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At the moment CUDA already recognizes a key CUDA C/C++ function such as cudaMalloc, cudaFree, cudaEventCreate, etc.

It also recognizes certain types like dim3 and cudaEvent_t.

However, it doesn't recognize other functions and types such as the texture template, the __syncthreads functions, or the atomicCAS function.

Everything compiles just fine, but I'm tired of seeing red underlinings all over the place and I want to the see the example parameters displayed when you type in any recognizable function.

How do I get VS to catch these functions?

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You could create a dummy #include file of the following form:

#pragma once
#ifdef __INTELLISENSE__
void __syncthreads();
...
#endif

This should hide the fake prototypes from the CUDA and Visual C++ compilers, but still make them visible to IntelliSense.

Source for __INTELLISENSE__ macro: http://blogs.msdn.com/b/vcblog/archive/2011/03/29/10146895.aspx

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You need to add CUDA-specific keywords like __syncthreads to the usertype.dat file for visual studio. An example usertype.dat file is included with the NVIDIA CUDA SDK. You also need to make sure that visual studio recognizes .cu files as c/c++ files as described in this post:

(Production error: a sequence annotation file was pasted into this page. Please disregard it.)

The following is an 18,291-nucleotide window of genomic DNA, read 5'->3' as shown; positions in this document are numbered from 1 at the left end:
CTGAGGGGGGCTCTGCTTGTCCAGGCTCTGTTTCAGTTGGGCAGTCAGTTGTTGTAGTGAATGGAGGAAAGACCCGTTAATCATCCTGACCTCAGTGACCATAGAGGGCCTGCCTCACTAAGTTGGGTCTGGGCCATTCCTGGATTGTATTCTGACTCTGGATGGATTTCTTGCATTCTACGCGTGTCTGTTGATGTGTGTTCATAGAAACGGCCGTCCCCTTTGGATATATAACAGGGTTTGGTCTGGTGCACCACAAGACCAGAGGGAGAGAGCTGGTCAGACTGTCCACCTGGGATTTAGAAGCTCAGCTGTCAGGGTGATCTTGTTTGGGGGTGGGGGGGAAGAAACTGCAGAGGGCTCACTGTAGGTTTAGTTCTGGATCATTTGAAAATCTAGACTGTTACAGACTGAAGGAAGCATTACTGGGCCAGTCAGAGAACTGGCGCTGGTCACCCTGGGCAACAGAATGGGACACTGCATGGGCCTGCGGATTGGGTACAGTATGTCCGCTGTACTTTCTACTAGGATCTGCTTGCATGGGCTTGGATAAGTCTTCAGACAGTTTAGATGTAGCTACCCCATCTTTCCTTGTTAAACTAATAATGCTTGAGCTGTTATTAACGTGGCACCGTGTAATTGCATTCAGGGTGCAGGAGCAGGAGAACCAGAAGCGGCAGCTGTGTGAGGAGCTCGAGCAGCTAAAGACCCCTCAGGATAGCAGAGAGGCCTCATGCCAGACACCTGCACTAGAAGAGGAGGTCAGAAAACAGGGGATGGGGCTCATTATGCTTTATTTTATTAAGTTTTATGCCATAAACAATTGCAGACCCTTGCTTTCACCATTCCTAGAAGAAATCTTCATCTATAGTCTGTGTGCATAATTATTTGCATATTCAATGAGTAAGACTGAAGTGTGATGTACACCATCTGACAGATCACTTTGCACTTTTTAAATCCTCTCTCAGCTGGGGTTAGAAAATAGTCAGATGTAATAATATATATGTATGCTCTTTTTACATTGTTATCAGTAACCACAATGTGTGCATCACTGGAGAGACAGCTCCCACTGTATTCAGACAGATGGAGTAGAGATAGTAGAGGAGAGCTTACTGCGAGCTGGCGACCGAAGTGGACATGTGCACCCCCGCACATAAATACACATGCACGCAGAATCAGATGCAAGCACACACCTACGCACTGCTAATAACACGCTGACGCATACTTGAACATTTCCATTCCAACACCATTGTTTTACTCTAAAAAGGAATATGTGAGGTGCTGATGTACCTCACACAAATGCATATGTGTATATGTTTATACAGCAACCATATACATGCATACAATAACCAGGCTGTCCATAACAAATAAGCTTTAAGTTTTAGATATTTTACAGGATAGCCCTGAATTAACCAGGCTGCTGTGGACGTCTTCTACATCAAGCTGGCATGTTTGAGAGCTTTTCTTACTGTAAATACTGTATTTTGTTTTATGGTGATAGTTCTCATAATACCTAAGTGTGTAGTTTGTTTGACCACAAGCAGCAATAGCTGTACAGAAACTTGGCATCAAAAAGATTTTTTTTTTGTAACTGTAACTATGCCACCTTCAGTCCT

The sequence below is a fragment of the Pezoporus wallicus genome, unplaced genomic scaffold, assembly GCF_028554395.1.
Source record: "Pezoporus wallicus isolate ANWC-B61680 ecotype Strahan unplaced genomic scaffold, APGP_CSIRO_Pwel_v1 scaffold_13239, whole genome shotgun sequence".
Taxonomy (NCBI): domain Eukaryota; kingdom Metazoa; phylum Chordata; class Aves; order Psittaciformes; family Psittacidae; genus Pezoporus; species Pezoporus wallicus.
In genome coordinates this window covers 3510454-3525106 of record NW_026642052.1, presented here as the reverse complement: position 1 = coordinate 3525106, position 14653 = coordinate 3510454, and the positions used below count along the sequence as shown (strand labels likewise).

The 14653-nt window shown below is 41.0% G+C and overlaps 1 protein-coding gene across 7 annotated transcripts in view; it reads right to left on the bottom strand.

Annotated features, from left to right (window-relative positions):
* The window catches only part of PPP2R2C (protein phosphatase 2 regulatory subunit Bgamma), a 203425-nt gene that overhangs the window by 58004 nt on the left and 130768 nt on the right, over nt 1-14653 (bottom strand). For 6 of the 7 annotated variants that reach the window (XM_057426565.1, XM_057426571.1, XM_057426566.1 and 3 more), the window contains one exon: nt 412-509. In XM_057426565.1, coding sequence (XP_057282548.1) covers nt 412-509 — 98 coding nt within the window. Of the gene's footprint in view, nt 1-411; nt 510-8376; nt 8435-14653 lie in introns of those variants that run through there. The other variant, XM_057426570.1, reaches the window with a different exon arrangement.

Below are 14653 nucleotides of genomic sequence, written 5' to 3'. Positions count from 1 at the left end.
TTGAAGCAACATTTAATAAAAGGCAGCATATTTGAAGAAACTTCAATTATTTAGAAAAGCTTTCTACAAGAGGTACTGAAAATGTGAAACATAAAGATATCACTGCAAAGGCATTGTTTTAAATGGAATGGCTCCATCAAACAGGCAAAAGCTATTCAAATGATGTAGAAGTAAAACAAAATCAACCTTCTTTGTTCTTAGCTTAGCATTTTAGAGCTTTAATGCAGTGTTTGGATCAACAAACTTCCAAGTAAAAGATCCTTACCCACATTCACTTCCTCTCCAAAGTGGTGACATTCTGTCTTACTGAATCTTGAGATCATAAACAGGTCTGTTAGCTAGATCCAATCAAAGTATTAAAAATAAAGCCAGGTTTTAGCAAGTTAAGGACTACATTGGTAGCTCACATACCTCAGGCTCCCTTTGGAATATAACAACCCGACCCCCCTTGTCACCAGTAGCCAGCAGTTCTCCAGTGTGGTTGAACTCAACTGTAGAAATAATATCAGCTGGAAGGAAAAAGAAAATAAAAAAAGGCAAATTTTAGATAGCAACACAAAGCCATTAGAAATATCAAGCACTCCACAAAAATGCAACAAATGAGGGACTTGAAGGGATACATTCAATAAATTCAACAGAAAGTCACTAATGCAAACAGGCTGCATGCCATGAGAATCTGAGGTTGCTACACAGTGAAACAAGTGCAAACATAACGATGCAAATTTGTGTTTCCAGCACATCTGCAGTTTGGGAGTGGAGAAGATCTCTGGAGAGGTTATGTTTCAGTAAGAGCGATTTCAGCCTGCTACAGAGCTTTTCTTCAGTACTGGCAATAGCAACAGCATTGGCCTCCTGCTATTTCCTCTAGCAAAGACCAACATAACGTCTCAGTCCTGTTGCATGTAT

Note however that where that post uses $(CUDA_INC_PATH), with recent versions of CUDA you should use $(CUDA_PATH)/include.

Also, I would recommend Visual Assist X -- not free, but worth the money -- to improve intellisense. It works well with CUDA if you follow these instructions:

http://www.wholetomato.com/forum/topic.asp?TOPIC_ID=5481

http://forums.nvidia.com/index.php?showtopic=53690

share|improve this answer
    
__syncthreads is in the usertype.dat file, and it gets highlighted in blue, but the function still isn't recognized (underlined in red). I've followed the blog's instructions very clearly, but that only worked for the functions I described above. I've also manually found the CUDA 4.0 include directory. The only benefit was that I was able to open the documents. – sj755 May 31 '11 at 5:41

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